- Compare the short-term and long-term mechanical properties, and weld microstructure, of butt fusion joints in PE pipes made according to different national and international welding procedures
- Determine the effect of the size, geometry and structure of the weld and weld beads on the mechanical properties of the joint
- Determine the most appropriate method for qualifying butt fusion welding procedures
- Determine which of the current standard butt fusion welding procedures produces welds with the highest mechanical integrity
- Determine the optimal structure of a butt fusion weld in PE pipe to obtain maximum joint integrity
Currently, there are a number of very different butt fusion welding procedures used around the world, for welding pipes made of the same polyethylene (PE) material. For example, even in the UK, there is a difference between the welding parameters used for gas pipes and water pipes made from PE, even though the only difference between the two is the colour. In the most extreme case, the welding pressures specified in the US are 300% higher than those specified in Europe. This state of affairs has been accepted by the gas and water industries around the world until recently. However, there is now a major effort in the nuclear industry to use PE pipes in safety-critical applications and, in order to get approval from the national regulatory bodies (in particular NRC in the US, ONR in the UK and ASN in France) the industry must provide proof that the welded pipe systems will last for the design life of the system.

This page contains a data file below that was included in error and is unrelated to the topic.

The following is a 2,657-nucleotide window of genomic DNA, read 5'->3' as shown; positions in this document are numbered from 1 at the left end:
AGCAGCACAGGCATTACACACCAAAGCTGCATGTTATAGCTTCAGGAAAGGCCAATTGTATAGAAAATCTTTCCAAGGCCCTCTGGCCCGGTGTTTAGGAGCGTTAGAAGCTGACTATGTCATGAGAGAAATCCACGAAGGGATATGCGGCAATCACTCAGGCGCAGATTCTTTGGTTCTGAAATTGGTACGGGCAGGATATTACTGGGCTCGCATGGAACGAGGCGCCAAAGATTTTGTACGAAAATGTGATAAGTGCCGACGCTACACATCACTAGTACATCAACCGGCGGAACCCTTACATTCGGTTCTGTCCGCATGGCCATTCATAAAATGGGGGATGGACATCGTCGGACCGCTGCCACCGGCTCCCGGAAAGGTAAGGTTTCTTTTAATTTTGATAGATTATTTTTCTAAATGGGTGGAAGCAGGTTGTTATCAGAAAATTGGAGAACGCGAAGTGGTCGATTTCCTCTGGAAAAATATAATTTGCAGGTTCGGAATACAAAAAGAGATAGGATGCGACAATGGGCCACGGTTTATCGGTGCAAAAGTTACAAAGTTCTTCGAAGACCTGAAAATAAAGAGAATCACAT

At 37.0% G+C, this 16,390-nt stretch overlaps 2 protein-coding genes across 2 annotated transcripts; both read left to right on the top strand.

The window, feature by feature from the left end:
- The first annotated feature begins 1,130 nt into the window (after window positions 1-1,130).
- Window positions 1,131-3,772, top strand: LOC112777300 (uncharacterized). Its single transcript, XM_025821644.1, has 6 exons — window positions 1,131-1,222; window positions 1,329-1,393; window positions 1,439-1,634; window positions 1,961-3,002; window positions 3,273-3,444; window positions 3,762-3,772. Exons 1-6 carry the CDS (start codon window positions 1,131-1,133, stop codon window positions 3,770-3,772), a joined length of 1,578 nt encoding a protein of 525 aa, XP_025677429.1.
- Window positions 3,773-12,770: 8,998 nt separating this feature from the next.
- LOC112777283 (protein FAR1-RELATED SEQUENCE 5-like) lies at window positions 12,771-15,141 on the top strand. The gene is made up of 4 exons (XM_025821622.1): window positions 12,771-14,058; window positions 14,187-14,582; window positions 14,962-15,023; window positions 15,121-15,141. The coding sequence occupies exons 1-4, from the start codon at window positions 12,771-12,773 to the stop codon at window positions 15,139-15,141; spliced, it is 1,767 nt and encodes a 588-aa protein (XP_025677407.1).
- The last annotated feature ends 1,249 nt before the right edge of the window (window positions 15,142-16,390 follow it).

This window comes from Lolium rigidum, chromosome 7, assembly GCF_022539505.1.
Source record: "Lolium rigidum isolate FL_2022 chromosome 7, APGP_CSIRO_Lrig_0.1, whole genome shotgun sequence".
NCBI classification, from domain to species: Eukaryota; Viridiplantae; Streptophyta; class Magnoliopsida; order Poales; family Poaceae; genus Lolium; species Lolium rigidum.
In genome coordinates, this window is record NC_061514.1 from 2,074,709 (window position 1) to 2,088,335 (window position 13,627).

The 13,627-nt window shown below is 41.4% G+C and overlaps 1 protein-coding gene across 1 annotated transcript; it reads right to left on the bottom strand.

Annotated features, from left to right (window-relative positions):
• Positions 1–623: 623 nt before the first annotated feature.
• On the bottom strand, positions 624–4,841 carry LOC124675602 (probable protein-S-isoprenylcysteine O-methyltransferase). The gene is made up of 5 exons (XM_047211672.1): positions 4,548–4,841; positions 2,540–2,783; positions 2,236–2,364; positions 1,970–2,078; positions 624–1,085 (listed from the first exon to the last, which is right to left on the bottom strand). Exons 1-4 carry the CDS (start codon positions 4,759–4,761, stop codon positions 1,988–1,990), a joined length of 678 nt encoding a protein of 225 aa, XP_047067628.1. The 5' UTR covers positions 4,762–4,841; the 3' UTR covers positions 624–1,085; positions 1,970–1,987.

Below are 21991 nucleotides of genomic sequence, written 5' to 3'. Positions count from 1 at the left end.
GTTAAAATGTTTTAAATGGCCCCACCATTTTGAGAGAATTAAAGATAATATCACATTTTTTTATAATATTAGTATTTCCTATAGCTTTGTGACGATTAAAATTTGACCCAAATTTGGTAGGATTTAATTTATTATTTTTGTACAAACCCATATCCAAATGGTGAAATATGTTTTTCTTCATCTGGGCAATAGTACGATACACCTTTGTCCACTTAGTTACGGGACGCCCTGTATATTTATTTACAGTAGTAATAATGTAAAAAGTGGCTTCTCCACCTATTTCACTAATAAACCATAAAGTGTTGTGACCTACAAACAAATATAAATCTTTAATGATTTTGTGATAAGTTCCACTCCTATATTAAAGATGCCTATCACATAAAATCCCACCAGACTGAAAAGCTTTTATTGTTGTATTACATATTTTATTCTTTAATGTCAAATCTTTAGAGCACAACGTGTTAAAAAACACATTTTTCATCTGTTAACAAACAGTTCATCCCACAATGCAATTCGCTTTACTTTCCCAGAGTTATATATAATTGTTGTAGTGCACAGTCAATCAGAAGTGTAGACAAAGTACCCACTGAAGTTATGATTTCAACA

The reason for such major differences in the specified welding procedures around the world is that different mechanical test methods were used to optimise the welding parameters. In the UK water industry, the welds were assessed using a short-term tensile test on specimens cut from the joint, whereas in Germany they were assessed using a specimen bend test and specimen creep rupture test. In the US, the welds were assessed using a tensile impact test on specimens and hydrostatic pressure testing of the welded pipe. Previous work has shown that a number of standard tests, including the bend test and elevated temperature hydrostatic pressure test were insensitive to differences in welding parameters and also that there is no correlation between the results from short-term and long-term tests, or between the results from specimen and whole pipe long-term tests. It is therefore not surprising that such differences in specified welding procedures exist around the world.
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